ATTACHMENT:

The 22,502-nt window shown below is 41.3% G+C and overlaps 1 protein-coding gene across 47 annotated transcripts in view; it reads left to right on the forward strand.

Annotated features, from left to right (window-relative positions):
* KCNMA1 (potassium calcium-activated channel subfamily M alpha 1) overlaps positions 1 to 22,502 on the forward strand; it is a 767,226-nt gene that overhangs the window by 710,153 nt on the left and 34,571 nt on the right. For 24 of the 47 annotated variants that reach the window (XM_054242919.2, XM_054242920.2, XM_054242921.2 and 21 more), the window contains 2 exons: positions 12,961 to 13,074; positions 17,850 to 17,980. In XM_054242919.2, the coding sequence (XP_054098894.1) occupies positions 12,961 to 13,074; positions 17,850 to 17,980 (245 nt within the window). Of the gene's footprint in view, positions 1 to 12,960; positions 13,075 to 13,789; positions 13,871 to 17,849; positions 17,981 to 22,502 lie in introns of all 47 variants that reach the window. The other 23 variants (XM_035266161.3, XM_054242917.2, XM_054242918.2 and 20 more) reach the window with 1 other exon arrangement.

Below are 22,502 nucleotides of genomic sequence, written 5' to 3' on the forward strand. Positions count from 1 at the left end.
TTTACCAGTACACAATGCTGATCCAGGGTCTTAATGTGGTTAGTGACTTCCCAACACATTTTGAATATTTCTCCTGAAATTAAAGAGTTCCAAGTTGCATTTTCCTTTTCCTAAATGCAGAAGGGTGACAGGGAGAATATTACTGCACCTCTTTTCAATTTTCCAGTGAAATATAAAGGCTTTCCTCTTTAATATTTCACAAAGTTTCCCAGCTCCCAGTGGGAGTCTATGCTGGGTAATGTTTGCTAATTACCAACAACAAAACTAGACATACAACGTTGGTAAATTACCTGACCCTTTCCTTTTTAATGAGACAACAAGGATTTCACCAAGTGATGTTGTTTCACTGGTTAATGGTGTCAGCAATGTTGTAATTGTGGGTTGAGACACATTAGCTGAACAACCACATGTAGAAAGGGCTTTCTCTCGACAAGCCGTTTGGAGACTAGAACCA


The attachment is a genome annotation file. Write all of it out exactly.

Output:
The 22,502-nt window shown below is 41.3% G+C and overlaps 1 protein-coding gene across 47 annotated transcripts in view; it reads left to right on the forward strand.

Annotated features, from left to right (window-relative positions):
* KCNMA1 (potassium calcium-activated channel subfamily M alpha 1) overlaps positions 1 to 22,502 on the forward strand; it is a 767,226-nt gene that overhangs the window by 710,153 nt on the left and 34,571 nt on the right. For 24 of the 47 annotated variants that reach the window (XM_054242919.2, XM_054242920.2, XM_054242921.2 and 21 more), the window contains 2 exons: positions 12,961 to 13,074; positions 17,850 to 17,980. In XM_054242919.2, the coding sequence (XP_054098894.1) occupies positions 12,961 to 13,074; positions 17,850 to 17,980 (245 nt within the window). Of the gene's footprint in view, positions 1 to 12,960; positions 13,075 to 13,789; positions 13,871 to 17,849; positions 17,981 to 22,502 lie in introns of all 47 variants that reach the window. The other 23 variants (XM_035266161.3, XM_054242917.2, XM_054242918.2 and 20 more) reach the window with 1 other exon arrangement.

Below are 22,502 nucleotides of genomic sequence, written 5' to 3' on the forward strand. Positions count from 1 at the left end.
TTTACCAGTACACAATGCTGATCCAGGGTCTTAATGTGGTTAGTGACTTCCCAACACATTTTGAATATTTCTCCTGAAATTAAAGAGTTCCAAGTTGCATTTTCCTTTTCCTAAATGCAGAAGGGTGACAGGGAGAATATTACTGCACCTCTTTTCAATTTTCCAGTGAAATATAAAGGCTTTCCTCTTTAATATTTCACAAAGTTTCCCAGCTCCCAGTGGGAGTCTATGCTGGGTAATGTTTGCTAATTACCAACAACAAAACTAGACATACAACGTTGGTAAATTACCTGACCCTTTCCTTTTTAATGAGACAACAAGGATTTCACCAAGTGATGTTGTTTCACTGGTTAATGGTGTCAGCAATGTTGTAATTGTGGGTTGAGACACATTAGCTGAACAACCACATGTAGAAAGGGCTTTCTCTCGACAAGCCGTTTGGAGACTAGAACCA